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Chaos and clarity merge to unity, at now, when all is clear then and when are without meaning.
I remember as kids we used to lay in the grass on warm summer days and watch the clouds pass overhead. We would pick out shapes that appeared in the cloud formations and watch as they were transformed by the wind and heat of the sun into other recognizable objects. There was no sense that the continual metamorphosis was in any way other than natural and as one set of clouds passed from view we would move on to the next finding new things to ooh and aah over. Childhood (and I mean pre-teen childhood) was a time when there wasn't much past to clutter up my mind carried around like so much baggage, and the future was some far off thing that would arrive some day but not in my lifetime. It was a time of both newly found self-awareness and a realization that now was all that mattered. It wasn't until I grew much older that the weight of years behind me began to grow heavy and the shortness of years before me became readily apparent.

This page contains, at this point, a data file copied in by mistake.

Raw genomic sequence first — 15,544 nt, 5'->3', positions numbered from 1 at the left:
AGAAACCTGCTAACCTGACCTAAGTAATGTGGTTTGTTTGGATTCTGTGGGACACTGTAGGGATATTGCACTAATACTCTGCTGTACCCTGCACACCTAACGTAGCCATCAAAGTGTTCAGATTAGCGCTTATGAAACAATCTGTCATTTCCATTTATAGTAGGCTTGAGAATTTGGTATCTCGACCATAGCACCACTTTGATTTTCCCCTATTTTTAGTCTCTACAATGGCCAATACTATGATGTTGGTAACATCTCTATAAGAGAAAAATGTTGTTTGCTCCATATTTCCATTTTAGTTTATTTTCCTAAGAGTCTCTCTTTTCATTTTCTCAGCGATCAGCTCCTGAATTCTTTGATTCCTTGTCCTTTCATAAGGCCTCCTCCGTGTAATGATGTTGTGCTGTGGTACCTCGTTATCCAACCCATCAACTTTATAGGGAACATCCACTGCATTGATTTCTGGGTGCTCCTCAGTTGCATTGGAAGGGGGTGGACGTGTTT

Coping with change as a child was easy. While settled in the present change didn't feel like change because there wasn't a reference of continuity to measure newness against. The present was a series of unconnected unique encounters called life.
I find that my students often have trouble when a technique they have been doing one way for years is all of a sudden different in some way. To them the change seems sudden while to me it's a result of continual refinement over a long period of time. I could point this out to them, and often do, but the message seems to get lost somewhere along the way and I observe much consternation as they struggle to incorporate the new idea into their practice. With the passage of time I notice that the revised technique starts showing up with more regularity.